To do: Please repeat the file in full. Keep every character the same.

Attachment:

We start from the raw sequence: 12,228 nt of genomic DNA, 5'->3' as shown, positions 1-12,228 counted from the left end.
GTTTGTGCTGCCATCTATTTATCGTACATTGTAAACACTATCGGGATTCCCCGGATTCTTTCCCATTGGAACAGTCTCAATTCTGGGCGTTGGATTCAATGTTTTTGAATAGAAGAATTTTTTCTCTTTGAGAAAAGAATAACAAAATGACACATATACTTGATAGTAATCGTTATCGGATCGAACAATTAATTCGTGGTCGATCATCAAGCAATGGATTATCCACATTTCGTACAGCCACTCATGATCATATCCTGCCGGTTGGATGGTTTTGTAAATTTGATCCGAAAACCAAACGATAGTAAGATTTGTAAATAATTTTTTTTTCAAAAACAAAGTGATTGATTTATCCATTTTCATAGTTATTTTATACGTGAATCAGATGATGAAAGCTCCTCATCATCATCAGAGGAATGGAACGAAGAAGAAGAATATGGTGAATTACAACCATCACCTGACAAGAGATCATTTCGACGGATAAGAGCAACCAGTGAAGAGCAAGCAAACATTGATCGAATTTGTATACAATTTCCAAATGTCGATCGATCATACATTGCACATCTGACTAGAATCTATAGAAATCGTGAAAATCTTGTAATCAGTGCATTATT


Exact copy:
We start from the raw sequence: 12,228 nt of genomic DNA, 5'->3' as shown, positions 1-12,228 counted from the left end.
GTTTGTGCTGCCATCTATTTATCGTACATTGTAAACACTATCGGGATTCCCCGGATTCTTTCCCATTGGAACAGTCTCAATTCTGGGCGTTGGATTCAATGTTTTTGAATAGAAGAATTTTTTCTCTTTGAGAAAAGAATAACAAAATGACACATATACTTGATAGTAATCGTTATCGGATCGAACAATTAATTCGTGGTCGATCATCAAGCAATGGATTATCCACATTTCGTACAGCCACTCATGATCATATCCTGCCGGTTGGATGGTTTTGTAAATTTGATCCGAAAACCAAACGATAGTAAGATTTGTAAATAATTTTTTTTTCAAAAACAAAGTGATTGATTTATCCATTTTCATAGTTATTTTATACGTGAATCAGATGATGAAAGCTCCTCATCATCATCAGAGGAATGGAACGAAGAAGAAGAATATGGTGAATTACAACCATCACCTGACAAGAGATCATTTCGACGGATAAGAGCAACCAGTGAAGAGCAAGCAAACATTGATCGAATTTGTATACAATTTCCAAATGTCGATCGATCATACATTGCACATCTGACTAGAATCTATAGAAATCGTGAAAATCTTGTAATCAGTGCATTATT